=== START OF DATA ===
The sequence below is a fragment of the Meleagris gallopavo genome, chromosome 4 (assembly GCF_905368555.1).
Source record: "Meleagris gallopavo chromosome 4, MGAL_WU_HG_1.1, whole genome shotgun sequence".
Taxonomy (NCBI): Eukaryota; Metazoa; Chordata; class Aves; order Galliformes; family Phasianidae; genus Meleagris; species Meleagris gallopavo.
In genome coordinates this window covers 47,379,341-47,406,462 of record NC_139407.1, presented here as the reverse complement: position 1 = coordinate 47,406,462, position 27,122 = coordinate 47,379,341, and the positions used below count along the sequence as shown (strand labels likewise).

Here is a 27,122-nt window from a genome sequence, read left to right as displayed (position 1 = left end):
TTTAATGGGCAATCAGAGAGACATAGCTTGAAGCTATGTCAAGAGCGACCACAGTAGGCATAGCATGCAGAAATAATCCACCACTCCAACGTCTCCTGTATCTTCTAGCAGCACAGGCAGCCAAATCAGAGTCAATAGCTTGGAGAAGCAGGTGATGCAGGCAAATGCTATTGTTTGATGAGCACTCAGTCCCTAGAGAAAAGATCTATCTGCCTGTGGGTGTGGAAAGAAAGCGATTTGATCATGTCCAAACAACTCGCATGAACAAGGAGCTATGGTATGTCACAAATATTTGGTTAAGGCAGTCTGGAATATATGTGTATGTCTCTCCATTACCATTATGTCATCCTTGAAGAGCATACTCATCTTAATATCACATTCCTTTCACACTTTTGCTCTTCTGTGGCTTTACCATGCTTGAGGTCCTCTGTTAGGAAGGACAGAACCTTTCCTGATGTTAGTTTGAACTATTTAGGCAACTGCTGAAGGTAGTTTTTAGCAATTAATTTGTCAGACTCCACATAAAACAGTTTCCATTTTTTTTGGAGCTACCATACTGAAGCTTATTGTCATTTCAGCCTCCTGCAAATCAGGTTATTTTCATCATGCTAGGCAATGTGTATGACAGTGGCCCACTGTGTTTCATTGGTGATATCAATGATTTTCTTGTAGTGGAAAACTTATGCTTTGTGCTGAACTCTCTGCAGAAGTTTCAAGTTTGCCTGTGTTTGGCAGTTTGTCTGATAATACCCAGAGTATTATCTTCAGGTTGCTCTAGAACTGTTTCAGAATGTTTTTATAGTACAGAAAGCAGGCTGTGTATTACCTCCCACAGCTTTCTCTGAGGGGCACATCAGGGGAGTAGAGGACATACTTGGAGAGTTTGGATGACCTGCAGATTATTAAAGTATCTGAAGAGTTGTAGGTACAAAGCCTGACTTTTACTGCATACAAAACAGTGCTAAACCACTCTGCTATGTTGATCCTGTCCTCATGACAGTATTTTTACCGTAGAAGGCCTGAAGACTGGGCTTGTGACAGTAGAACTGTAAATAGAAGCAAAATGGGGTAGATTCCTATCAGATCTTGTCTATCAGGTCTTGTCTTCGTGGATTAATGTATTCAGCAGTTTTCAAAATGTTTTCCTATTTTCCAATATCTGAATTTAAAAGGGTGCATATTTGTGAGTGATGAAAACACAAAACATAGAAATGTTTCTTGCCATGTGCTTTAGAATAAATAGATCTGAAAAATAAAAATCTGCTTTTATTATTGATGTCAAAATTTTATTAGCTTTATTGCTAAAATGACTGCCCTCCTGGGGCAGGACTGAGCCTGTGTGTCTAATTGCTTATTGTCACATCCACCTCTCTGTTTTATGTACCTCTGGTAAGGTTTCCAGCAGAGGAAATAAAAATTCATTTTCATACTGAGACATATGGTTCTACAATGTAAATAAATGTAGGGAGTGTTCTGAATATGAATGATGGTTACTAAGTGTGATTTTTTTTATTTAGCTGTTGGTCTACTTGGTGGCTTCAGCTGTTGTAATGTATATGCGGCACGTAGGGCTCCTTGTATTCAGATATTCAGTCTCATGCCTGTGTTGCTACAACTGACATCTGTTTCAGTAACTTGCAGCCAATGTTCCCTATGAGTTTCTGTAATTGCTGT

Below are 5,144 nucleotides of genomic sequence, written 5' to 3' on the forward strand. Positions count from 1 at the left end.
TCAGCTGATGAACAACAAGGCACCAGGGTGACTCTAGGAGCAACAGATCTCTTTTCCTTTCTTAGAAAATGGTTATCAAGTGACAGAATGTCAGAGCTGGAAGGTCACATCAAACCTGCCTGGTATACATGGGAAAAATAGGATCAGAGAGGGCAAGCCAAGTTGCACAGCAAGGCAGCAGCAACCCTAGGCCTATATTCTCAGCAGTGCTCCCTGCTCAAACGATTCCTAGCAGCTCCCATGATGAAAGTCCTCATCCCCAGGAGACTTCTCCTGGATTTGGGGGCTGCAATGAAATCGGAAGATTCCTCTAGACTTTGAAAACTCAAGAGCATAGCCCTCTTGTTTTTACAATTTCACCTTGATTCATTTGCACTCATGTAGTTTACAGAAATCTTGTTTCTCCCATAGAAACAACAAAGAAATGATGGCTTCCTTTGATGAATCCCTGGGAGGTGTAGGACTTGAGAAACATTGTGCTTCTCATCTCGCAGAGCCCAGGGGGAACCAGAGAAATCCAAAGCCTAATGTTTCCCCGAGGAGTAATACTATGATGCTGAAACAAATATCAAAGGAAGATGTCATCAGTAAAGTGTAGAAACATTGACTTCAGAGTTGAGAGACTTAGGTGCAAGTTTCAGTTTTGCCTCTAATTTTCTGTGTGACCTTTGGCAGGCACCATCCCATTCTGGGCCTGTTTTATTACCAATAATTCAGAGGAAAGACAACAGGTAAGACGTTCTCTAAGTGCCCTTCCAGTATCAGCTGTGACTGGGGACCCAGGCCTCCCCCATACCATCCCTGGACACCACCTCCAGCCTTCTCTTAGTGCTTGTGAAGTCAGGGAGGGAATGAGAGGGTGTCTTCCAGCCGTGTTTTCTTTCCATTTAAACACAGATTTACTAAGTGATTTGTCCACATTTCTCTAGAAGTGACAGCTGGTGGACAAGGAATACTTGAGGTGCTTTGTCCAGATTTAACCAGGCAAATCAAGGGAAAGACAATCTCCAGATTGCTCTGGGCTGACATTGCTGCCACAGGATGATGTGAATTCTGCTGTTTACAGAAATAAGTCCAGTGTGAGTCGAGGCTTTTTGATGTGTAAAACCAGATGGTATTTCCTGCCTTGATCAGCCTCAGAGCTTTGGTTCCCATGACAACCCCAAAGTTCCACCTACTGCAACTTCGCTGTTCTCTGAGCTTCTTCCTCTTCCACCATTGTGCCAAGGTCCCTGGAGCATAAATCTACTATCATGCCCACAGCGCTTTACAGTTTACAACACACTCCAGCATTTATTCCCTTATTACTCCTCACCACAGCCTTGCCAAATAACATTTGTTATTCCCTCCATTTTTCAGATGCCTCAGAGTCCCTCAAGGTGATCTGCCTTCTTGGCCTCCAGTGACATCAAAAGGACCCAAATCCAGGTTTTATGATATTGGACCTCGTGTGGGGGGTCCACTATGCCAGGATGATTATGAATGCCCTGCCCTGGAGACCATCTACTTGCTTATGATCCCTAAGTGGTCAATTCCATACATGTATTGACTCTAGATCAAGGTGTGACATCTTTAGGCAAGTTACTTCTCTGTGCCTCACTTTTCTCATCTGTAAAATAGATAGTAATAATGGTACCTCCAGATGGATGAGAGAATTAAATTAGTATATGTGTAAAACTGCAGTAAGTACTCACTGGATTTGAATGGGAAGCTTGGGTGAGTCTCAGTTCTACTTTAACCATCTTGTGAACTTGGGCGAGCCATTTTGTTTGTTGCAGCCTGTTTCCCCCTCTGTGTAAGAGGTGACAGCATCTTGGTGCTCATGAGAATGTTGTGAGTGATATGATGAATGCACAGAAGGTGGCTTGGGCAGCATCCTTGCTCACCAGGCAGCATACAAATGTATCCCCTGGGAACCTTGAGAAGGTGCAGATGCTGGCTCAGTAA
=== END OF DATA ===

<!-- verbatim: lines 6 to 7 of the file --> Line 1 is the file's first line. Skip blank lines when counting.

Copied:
TTTAATGGGCAATCAGAGAGACATAGCTTGAAGCTATGTCAAGAGCGACCACAGTAGGCATAGCATGCAGAAATAATCCACCACTCCAACGTCTCCTGTATCTTCTAGCAGCACAGGCAGCCAAATCAGAGTCAATAGCTTGGAGAAGCAGGTGATGCAGGCAAATGCTATTGTTTGATGAGCACTCAGTCCCTAGAGAAAAGATCTATCTGCCTGTGGGTGTGGAAAGAAAGCGATTTGATCATGTCCAAACAACTCGCATGAACAAGGAGCTATGGTATGTCACAAATATTTGGTTAAGGCAGTCTGGAATATATGTGTATGTCTCTCCATTACCATTATGTCATCCTTGAAGAGCATACTCATCTTAATATCACATTCCTTTCACACTTTTGCTCTTCTGTGGCTTTACCATGCTTGAGGTCCTCTGTTAGGAAGGACAGAACCTTTCCTGATGTTAGTTTGAACTATTTAGGCAACTGCTGAAGGTAGTTTTTAGCAATTAATTTGTCAGACTCCACATAAAACAGTTTCCATTTTTTTTGGAGCTACCATACTGAAGCTTATTGTCATTTCAGCCTCCTGCAAATCAGGTTATTTTCATCATGCTAGGCAATGTGTATGACAGTGGCCCACTGTGTTTCATTGGTGATATCAATGATTTTCTTGTAGTGGAAAACTTATGCTTTGTGCTGAACTCTCTGCAGAAGTTTCAAGTTTGCCTGTGTTTGGCAGTTTGTCTGATAATACCCAGAGTATTATCTTCAGGTTGCTCTAGAACTGTTTCAGAATGTTTTTATAGTACAGAAAGCAGGCTGTGTATTACCTCCCACAGCTTTCTCTGAGGGGCACATCAGGGGAGTAGAGGACATACTTGGAGAGTTTGGATGACCTGCAGATTATTAAAGTATCTGAAGAGTTGTAGGTACAAAGCCTGACTTTTACTGCATACAAAACAGTGCTAAACCACTCTGCTATGTTGATCCTGTCCTCATGACAGTATTTTTACCGTAGAAGGCCTGAAGACTGGGCTTGTGACAGTAGAACTGTAAATAGAAGCAAAATGGGGTAGATTCCTATCAGATCTTGTCTATCAGGTCTTGTCTTCGTGGATTAATGTATTCAGCAGTTTTCAAAATGTTTTCCTATTTTCCAATATCTGAATTTAAAAGGGTGCATATTTGTGAGTGATGAAAACACAAAACATAGAAATGTTTCTTGCCATGTGCTTTAGAATAAATAGATCTGAAAAATAAAAATCTGCTTTTATTATTGATGTCAAAATTTTATTAGCTTTATTGCTAAAATGACTGCCCTCCTGGGGCAGGACTGAGCCTGTGTGTCTAATTGCTTATTGTCACATCCACCTCTCTGTTTTATGTACCTCTGGTAAGGTTTCCAGCAGAGGAAATAAAAATTCATTTTCATACTGAGACATATGGTTCTACAATGTAAATAAATGTAGGGAGTGTTCTGAATATGAATGATGGTTACTAAGTGTGATTTTTTTTATTTAGCTGTTGGTCTACTTGGTGGCTTCAGCTGTTGTAATGTATATGCGGCACGTAGGGCTCCTTGTATTCAGATATTCAGTCTCATGCCTGTGTTGCTACAACTGACATCTGTTTCAGTAACTTGCAGCCAATGTTCCCTATGAGTTTCTGTAATTGCTGT

Below are 5,144 nucleotides of genomic sequence, written 5' to 3' on the forward strand. Positions count from 1 at the left end.